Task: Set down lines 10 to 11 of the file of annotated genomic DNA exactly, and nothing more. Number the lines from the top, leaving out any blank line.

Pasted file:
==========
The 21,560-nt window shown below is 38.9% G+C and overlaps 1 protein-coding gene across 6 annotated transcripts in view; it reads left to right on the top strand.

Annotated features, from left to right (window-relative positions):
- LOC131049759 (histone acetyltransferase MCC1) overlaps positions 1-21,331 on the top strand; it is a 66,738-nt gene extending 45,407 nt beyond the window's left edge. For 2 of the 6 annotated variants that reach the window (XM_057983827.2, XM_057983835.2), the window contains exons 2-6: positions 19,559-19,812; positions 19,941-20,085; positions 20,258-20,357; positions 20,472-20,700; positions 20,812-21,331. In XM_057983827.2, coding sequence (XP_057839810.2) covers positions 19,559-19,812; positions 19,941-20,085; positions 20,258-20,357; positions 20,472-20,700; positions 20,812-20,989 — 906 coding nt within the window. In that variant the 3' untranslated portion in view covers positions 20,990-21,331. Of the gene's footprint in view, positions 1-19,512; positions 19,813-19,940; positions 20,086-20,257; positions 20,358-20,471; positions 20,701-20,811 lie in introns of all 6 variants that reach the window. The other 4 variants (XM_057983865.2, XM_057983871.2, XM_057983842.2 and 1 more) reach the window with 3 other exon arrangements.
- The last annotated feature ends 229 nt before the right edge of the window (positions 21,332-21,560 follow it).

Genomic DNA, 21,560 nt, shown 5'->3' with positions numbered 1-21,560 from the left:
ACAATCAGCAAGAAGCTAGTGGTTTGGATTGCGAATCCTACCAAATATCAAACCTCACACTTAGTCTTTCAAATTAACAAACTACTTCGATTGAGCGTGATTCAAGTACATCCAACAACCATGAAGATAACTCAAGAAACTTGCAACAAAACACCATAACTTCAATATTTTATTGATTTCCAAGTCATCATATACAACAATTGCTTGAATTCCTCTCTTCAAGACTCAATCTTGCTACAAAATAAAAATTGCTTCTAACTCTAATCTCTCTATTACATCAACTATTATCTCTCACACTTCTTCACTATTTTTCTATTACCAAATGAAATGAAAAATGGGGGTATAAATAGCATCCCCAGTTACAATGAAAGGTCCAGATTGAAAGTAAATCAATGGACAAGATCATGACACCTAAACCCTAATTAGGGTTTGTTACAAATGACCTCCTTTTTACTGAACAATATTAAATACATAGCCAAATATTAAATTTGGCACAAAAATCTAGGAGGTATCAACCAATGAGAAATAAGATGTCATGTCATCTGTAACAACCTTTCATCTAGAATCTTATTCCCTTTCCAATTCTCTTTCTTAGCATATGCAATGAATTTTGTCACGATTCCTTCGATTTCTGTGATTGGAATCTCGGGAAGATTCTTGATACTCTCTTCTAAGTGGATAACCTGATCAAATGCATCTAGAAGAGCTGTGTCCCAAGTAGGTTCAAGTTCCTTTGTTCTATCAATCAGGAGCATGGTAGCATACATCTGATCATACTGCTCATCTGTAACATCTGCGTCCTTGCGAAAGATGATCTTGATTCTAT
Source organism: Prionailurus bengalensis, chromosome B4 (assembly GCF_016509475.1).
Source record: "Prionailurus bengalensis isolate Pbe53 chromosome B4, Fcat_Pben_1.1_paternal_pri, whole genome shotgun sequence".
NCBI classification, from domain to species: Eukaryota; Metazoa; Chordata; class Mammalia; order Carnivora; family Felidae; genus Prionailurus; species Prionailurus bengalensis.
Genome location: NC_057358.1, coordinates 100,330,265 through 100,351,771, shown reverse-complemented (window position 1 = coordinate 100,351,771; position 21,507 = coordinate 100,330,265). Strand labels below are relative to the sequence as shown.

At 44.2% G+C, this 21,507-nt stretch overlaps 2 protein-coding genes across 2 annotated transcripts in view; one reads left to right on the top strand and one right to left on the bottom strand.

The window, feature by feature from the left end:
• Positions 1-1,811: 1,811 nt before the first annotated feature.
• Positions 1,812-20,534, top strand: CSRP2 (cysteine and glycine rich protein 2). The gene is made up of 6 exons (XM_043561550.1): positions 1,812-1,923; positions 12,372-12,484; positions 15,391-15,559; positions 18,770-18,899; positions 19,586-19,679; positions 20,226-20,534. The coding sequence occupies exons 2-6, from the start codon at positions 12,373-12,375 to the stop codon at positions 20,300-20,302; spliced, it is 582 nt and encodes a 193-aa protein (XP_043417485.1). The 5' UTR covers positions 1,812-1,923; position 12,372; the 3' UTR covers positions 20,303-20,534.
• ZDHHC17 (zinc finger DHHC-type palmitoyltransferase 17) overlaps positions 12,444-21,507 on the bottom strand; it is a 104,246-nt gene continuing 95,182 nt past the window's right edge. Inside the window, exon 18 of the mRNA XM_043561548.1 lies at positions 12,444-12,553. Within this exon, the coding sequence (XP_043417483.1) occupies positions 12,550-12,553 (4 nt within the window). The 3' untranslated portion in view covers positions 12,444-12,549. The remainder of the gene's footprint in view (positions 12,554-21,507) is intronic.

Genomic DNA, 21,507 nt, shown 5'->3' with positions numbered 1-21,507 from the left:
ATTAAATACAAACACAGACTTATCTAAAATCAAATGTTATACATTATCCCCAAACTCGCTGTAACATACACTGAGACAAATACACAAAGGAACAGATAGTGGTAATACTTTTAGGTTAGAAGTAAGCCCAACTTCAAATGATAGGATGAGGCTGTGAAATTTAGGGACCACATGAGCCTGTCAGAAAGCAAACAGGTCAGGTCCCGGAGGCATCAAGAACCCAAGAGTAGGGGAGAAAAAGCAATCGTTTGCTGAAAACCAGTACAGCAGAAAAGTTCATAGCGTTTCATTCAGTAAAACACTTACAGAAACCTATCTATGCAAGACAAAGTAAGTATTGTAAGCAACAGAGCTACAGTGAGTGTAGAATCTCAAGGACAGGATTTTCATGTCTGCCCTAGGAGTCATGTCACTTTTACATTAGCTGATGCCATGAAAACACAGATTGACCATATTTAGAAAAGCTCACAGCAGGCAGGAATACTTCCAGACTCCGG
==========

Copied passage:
Genome location: NC_057358.1, coordinates 100,330,265 through 100,351,771, shown reverse-complemented (window position 1 = coordinate 100,351,771; position 21,507 = coordinate 100,330,265). Strand labels below are relative to the sequence as shown.

At 44.2% G+C, this 21,507-nt stretch overlaps 2 protein-coding genes across 2 annotated transcripts in view; one reads left to right on the top strand and one right to left on the bottom strand.